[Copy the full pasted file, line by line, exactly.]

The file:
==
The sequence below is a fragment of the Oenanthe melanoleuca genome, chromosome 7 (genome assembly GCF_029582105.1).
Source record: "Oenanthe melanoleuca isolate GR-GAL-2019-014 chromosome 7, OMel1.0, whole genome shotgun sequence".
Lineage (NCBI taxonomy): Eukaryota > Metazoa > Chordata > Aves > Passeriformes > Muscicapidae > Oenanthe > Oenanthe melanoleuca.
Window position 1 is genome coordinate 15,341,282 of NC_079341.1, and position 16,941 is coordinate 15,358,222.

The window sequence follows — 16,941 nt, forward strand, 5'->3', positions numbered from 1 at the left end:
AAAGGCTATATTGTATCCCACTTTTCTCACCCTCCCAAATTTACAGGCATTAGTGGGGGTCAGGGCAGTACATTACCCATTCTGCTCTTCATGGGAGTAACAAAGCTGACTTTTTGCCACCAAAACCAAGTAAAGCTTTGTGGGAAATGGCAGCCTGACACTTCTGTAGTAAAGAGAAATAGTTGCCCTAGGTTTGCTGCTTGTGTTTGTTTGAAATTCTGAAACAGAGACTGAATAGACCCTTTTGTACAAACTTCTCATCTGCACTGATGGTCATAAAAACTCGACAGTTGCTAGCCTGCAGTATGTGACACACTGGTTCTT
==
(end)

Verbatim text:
The sequence below is a fragment of the Oenanthe melanoleuca genome, chromosome 7 (genome assembly GCF_029582105.1).
Source record: "Oenanthe melanoleuca isolate GR-GAL-2019-014 chromosome 7, OMel1.0, whole genome shotgun sequence".
Lineage (NCBI taxonomy): Eukaryota > Metazoa > Chordata > Aves > Passeriformes > Muscicapidae > Oenanthe > Oenanthe melanoleuca.
Window position 1 is genome coordinate 15,341,282 of NC_079341.1, and position 16,941 is coordinate 15,358,222.

The window sequence follows — 16,941 nt, forward strand, 5'->3', positions numbered from 1 at the left end:
AAAGGCTATATTGTATCCCACTTTTCTCACCCTCCCAAATTTACAGGCATTAGTGGGGGTCAGGGCAGTACATTACCCATTCTGCTCTTCATGGGAGTAACAAAGCTGACTTTTTGCCACCAAAACCAAGTAAAGCTTTGTGGGAAATGGCAGCCTGACACTTCTGTAGTAAAGAGAAATAGTTGCCCTAGGTTTGCTGCTTGTGTTTGTTTGAAATTCTGAAACAGAGACTGAATAGACCCTTTTGTACAAACTTCTCATCTGCACTGATGGTCATAAAAACTCGACAGTTGCTAGCCTGCAGTATGTGACACACTGGTTCTT